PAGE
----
Transmission electron microscopy view of a melanocyte (MC) in the basal layer of the epidermis of human skin. Note the presence of fine melanin granules in the clear cytoplasm of a melanocyte, which is in close apposition to two keratinocytes (KC). One KC contains multiple transferred melanin granules. D, dermis; Col, collagen. Scale bar = 1.3 µM.
Fig. 13 Transmission electron microscopy view of a melanocyte (MC) in the basal layer of the epidermis of human skin. Note the presence of fine melanin granules in the clear cytoplasm of a melanocyte, which is in close apposition to two keratinocytes (KC). One KC contains multiple transferred melanin granules. D, dermis; Col, collagen. Scale bar = 1.3 µM.

a) High-resolution light microscopy view of the lower part of a growing scalp hair follicle. Note the location of the melanin in cells located around the follicular dermal papilla (FP) and its subsequent transfer to the cortical (Co) cells above, which produces the hair shaft. b) Transmission electron microscopy view of a single hair bulb melanocyte (MC). c) Transmission electron microscopy view of the melanin-producing granules called melanosomes. Note the four stages of maturation of these granules. d) Transmission electron microscopy view of a transversly-cut hair shaft showing melanin granules (Mg) located between keratin macrofibrils in the hair cortex (Co), but none are found in the hair cuticle (Cu). Scale bar a; 28 µM b; 3.2 µM c; 1 µM d; 1 µM.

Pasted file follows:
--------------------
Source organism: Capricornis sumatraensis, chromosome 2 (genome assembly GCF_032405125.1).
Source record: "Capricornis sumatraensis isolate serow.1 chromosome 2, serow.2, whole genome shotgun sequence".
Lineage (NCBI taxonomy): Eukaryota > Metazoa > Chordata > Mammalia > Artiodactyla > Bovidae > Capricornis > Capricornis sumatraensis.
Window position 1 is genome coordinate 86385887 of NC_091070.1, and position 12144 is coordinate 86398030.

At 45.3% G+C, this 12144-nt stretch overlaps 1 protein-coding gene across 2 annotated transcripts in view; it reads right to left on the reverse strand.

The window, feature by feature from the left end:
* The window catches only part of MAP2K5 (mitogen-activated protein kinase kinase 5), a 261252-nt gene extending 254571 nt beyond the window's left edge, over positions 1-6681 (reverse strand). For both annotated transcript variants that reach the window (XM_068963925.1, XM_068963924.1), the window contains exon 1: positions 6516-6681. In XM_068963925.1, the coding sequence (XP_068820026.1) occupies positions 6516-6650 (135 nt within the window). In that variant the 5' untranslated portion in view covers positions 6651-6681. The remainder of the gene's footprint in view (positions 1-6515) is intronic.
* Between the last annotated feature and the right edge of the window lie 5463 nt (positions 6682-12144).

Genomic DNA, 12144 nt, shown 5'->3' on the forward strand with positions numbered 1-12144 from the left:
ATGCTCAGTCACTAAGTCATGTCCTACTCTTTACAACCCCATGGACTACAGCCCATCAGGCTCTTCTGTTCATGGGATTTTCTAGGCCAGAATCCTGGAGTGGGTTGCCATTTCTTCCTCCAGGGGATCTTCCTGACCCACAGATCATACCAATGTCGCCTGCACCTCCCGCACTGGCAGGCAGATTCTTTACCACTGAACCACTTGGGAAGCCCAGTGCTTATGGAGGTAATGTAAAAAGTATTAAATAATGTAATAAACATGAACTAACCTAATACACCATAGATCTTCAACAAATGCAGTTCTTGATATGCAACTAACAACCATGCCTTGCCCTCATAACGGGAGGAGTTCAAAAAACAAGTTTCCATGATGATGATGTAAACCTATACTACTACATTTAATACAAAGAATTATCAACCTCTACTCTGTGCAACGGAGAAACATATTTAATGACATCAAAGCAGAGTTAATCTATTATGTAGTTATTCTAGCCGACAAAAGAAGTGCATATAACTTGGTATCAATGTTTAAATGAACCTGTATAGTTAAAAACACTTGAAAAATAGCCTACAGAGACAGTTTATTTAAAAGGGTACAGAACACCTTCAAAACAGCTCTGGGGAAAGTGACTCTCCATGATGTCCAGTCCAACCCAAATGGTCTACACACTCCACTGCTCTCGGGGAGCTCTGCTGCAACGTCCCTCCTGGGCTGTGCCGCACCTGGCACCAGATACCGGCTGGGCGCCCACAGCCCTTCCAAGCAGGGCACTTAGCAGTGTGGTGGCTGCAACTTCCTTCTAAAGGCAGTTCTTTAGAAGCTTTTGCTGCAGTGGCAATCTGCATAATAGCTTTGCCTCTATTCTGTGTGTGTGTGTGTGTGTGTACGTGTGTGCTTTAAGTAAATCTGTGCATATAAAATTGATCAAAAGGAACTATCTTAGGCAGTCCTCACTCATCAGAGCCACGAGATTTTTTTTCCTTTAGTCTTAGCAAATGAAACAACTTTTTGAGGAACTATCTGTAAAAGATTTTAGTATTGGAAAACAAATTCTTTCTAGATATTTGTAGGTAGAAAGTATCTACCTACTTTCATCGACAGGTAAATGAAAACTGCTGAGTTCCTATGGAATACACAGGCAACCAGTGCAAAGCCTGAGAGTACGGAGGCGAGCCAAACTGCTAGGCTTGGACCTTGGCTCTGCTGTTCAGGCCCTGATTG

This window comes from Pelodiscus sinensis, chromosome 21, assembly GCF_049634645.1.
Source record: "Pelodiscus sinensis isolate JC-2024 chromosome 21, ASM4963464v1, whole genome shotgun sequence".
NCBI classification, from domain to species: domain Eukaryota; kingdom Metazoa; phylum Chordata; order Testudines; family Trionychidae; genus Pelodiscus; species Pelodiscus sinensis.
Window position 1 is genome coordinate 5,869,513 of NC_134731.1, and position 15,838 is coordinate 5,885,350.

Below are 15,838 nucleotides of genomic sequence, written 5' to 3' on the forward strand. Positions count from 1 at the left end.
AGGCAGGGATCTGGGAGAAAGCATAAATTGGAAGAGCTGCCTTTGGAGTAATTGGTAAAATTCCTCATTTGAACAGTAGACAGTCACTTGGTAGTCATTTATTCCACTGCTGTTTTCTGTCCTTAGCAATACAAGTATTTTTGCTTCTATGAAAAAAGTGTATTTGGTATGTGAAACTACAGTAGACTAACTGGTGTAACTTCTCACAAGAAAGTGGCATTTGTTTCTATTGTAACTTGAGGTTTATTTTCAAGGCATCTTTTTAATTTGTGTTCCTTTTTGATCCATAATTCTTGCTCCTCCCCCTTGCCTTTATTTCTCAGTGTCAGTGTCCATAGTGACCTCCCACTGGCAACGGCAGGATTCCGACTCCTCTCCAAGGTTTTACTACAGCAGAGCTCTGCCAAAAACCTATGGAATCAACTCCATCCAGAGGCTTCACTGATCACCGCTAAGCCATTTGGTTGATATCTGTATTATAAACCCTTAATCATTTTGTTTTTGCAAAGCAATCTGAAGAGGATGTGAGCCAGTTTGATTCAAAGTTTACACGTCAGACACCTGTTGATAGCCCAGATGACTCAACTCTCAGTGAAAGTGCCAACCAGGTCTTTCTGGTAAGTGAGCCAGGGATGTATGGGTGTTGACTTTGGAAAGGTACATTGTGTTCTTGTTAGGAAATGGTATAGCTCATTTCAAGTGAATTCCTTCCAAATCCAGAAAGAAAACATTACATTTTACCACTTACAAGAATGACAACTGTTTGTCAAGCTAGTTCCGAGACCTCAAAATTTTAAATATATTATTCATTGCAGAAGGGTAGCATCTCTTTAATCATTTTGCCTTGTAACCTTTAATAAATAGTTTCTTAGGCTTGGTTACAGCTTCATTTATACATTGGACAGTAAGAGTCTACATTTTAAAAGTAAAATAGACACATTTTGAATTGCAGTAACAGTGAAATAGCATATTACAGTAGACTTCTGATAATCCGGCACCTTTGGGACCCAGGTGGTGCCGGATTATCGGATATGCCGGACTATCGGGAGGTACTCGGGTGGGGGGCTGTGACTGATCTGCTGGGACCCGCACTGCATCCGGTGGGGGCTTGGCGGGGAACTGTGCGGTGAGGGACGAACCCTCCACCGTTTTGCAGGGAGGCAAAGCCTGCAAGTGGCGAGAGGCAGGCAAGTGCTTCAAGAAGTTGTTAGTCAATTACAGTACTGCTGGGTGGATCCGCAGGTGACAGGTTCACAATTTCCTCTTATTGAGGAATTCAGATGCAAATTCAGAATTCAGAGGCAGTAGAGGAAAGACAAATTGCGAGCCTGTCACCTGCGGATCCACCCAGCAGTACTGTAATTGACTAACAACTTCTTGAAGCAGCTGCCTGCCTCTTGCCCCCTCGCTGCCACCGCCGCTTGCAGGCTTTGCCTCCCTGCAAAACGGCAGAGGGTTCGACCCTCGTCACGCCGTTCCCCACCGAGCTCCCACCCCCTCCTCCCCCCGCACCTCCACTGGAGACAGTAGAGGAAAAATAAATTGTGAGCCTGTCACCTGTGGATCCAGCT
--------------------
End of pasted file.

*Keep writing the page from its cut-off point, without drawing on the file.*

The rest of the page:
Fig. 14 a) High-resolution light microscopy view of the lower part of a growing scalp hair follicle. Note the location of the melanin in cells located around the follicular dermal papilla (FP) and its subsequent transfer to the cortical (Co) cells above, which produces the hair shaft. b) Transmission electron microscopy view of a single hair bulb melanocyte (MC). c) Transmission electron microscopy view of the melanin-producing granules called melanosomes. Note the four stages of maturation of these granules. d) Transmission electron microscopy view of a transversly-cut hair shaft showing melanin granules (Mg) located between keratin macrofibrils in the hair cortex (Co), but none are found in the hair cuticle (Cu). Scale bar a; 28 µM b; 3.2 µM c; 1 µM d; 1 µM.